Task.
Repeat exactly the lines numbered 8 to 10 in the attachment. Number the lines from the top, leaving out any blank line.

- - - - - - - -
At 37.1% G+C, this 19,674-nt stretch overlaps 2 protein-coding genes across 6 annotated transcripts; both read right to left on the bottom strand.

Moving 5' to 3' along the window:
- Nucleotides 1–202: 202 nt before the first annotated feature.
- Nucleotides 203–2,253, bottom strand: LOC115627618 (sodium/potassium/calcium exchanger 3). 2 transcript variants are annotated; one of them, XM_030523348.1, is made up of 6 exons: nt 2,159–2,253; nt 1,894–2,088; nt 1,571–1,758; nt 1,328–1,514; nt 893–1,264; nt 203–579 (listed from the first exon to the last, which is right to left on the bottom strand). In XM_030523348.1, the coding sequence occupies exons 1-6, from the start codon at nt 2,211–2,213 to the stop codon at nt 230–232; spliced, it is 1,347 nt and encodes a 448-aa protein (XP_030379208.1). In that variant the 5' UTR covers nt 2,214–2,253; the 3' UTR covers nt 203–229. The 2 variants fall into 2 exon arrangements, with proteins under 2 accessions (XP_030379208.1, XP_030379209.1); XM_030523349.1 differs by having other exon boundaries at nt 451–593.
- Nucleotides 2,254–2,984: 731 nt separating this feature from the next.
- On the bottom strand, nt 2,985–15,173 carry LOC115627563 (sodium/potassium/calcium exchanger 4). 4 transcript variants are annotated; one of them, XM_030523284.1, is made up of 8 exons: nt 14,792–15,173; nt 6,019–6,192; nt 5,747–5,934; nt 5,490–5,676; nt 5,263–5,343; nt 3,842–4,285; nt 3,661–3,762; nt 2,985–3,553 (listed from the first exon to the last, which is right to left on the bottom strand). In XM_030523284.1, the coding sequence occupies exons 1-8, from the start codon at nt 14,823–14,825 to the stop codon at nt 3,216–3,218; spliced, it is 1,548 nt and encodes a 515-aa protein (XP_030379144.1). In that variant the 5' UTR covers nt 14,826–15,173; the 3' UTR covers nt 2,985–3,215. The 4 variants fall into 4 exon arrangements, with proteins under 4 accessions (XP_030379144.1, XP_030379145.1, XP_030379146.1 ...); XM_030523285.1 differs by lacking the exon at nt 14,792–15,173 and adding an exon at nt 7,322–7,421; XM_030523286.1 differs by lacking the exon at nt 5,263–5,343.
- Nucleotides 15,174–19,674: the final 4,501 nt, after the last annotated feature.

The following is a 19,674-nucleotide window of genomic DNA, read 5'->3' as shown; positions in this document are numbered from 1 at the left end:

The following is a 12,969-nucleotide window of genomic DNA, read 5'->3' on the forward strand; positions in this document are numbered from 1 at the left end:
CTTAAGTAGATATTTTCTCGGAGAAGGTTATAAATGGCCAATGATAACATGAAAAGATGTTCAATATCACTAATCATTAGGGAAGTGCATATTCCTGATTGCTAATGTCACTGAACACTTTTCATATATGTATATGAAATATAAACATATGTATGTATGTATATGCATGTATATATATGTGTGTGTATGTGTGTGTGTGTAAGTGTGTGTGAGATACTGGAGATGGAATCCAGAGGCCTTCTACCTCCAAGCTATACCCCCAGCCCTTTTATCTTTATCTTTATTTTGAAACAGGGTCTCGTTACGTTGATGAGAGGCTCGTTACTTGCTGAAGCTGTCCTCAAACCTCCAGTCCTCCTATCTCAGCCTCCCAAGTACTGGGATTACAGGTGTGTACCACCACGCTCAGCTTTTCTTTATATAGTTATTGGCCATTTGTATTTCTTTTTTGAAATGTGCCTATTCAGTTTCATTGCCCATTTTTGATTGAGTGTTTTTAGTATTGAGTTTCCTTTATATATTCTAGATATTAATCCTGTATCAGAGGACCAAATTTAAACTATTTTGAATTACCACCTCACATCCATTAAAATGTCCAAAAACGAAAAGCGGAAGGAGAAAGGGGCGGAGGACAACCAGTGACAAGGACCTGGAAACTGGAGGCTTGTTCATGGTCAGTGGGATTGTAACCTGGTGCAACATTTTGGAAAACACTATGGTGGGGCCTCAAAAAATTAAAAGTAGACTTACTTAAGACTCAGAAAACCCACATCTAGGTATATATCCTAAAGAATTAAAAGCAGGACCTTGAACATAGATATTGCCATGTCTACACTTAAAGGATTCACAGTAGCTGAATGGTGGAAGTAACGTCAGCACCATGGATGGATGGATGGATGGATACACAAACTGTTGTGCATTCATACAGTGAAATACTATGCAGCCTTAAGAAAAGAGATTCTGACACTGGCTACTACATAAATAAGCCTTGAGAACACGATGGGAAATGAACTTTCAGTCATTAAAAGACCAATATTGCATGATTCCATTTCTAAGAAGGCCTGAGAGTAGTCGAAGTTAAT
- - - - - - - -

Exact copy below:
The following is a 19,674-nucleotide window of genomic DNA, read 5'->3' as shown; positions in this document are numbered from 1 at the left end:

The following is a 12,969-nucleotide window of genomic DNA, read 5'->3' on the forward strand; positions in this document are numbered from 1 at the left end:
CTTAAGTAGATATTTTCTCGGAGAAGGTTATAAATGGCCAATGATAACATGAAAAGATGTTCAATATCACTAATCATTAGGGAAGTGCATATTCCTGATTGCTAATGTCACTGAACACTTTTCATATATGTATATGAAATATAAACATATGTATGTATGTATATGCATGTATATATATGTGTGTGTATGTGTGTGTGTGTAAGTGTGTGTGAGATACTGGAGATGGAATCCAGAGGCCTTCTACCTCCAAGCTATACCCCCAGCCCTTTTATCTTTATCTTTATTTTGAAACAGGGTCTCGTTACGTTGATGAGAGGCTCGTTACTTGCTGAAGCTGTCCTCAAACCTCCAGTCCTCCTATCTCAGCCTCCCAAGTACTGGGATTACAGGTGTGTACCACCACGCTCAGCTTTTCTTTATATAGTTATTGGCCATTTGTATTTCTTTTTTGAAATGTGCCTATTCAGTTTCATTGCCCATTTTTGATTGAGTGTTTTTAGTATTGAGTTTCCTTTATATATTCTAGATATTAATCCTGTATCAGAGGACCAAATTTAAACTATTTTGAATTACCACCTCACATCCATTAAAATGTCCAAAAACGAAAAGCGGAAGGAGAAAGGGGCGGAGGACAACCAGTGACAAGGACCTGGAAACTGGAGGCTTGTTCATGGTCAGTGGGATTGTAACCTGGTGCAACATTTTGGAAAACACTATGGTGGGGCCTCAAAAAATTAAAAGTAGACTTACTTAAGACTCAGAAAACCCACATCTAGGTATATATCCTAAAGAATTAAAAGCAGGACCTTGAACATAGATATTGCCATGTCTACACTTAAAGGATTCACAGTAGCTGAATGGTGGAAGTAACGTCAGCACCATGGATGGATGGATGGATGGATACACAAACTGTTGTGCATTCATACAGTGAAATACTATGCAGCCTTAAGAAAAGAGATTCTGACACTGGCTACTACATAAATAAGCCTTGAGAACACGATGGGAAATGAACTTTCAGTCATTAAAAGACCAATATTGCATGATTCCATTTCTAAGAAGGCCTGAGAGTAGTCGAAGTTAAT